Most of the time here at The Enterprise Cloud, we extol the benefits of the cloud. From time to time, though, it's important to bring up issues that may affect the future of the technology. One of these is the power drain caused by mobile connectivity to cloud resources.
This seems strange idea, because we often hear how using cloud computing can help reduce the power consumption of a company. Instead of using onsite supercomputers or leaving workstations on all the time, enterprises can use lower-powered machines locally and outsource the heavy lifting when required. But it's our continued adoption of smartphones that's causing problems.
Handsets might be getting better at reducing power consumption, but that only improves efficiency at the local level. The sheer scale of interconnectivity and cloud-based mobile interactions, however, is becoming unmanageable. According to Ars Technica, wireless networking infrastructure is draining over ten times more power than datacenters the world over. On top of that, it's responsible for over 90 percent of the world's cloud power usage.
This all came out of a joint study between AT&T's Bell Labs and the University of Melbourne, Australia. One of its goals was to counter Greenpeace's report, which attempted to paint datacenters as major power drains. In fact, though, wireless devices are the black holes of cloud-based power usage.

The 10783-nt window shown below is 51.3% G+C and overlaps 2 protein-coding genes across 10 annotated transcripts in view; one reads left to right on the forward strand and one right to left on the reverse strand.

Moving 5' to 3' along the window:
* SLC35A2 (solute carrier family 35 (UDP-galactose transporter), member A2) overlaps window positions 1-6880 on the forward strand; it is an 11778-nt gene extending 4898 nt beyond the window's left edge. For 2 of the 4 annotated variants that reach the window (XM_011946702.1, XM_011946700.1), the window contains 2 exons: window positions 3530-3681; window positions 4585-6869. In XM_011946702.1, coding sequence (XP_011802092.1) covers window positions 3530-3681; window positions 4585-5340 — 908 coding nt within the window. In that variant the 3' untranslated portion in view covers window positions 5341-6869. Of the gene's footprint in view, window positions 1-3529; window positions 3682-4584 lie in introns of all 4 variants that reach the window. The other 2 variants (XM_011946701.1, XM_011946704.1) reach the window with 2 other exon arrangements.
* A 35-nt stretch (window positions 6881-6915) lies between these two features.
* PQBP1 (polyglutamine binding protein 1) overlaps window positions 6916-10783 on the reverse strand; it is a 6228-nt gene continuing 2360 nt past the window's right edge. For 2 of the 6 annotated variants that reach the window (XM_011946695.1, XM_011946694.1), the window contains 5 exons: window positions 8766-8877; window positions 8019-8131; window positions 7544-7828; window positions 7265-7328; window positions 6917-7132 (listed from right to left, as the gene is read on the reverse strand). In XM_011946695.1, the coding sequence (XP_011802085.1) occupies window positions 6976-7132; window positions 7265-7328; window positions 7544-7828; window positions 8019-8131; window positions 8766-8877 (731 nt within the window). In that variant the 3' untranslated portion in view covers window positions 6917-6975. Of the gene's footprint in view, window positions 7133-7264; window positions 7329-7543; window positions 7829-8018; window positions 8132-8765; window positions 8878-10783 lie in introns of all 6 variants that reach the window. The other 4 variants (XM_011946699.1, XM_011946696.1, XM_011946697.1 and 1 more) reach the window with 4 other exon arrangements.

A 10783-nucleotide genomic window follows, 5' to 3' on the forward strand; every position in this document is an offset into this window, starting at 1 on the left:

By 2015, this problem will have worsened, with wireless infrastructure requiring 43 terawatt-hours of electricity worldwide while producing as much as 30 megatons of CO2. This is the equivalent of several million cars.
Something needs to change. But what?
A simple solution that doesn't involve changing anything within the wireless industry is more clean energy. It doesn't really matter how much energy mobile infrastructure uses, assuming it's all produced by renewable sources. That's not likely to happen anytime soon, however, with new initiatives that cost hundreds of millions of dollars and usually only contribute a fraction of a percent toward meeting national and international power requirements.
One of the solutions suggested by a commenter on Ars Technica, though, draws attention to the difference in electricity usage between WiFi and 4G LTE. The latter is over 100 times less efficient, despite not delivering much higher performance. A simple solution, then, would be to expand WiFi networks, perhaps using consumer hardware in houses and homesteads to create a secondary, publicly available, high-speed network.
Of course, there would need to be some sort of privacy protection, perhaps via a segmented home network that's shared with the public while keeping a secondary portion for personal use.
Maybe a simple solution is something we can all do: Not go online so much. We do spend an awful lot of time procrastinating online and gobbling up endless reams of pointless but attention-grabbing content.
What do you folks think? Any good suggestions for cutting back on the world's cloud power usage?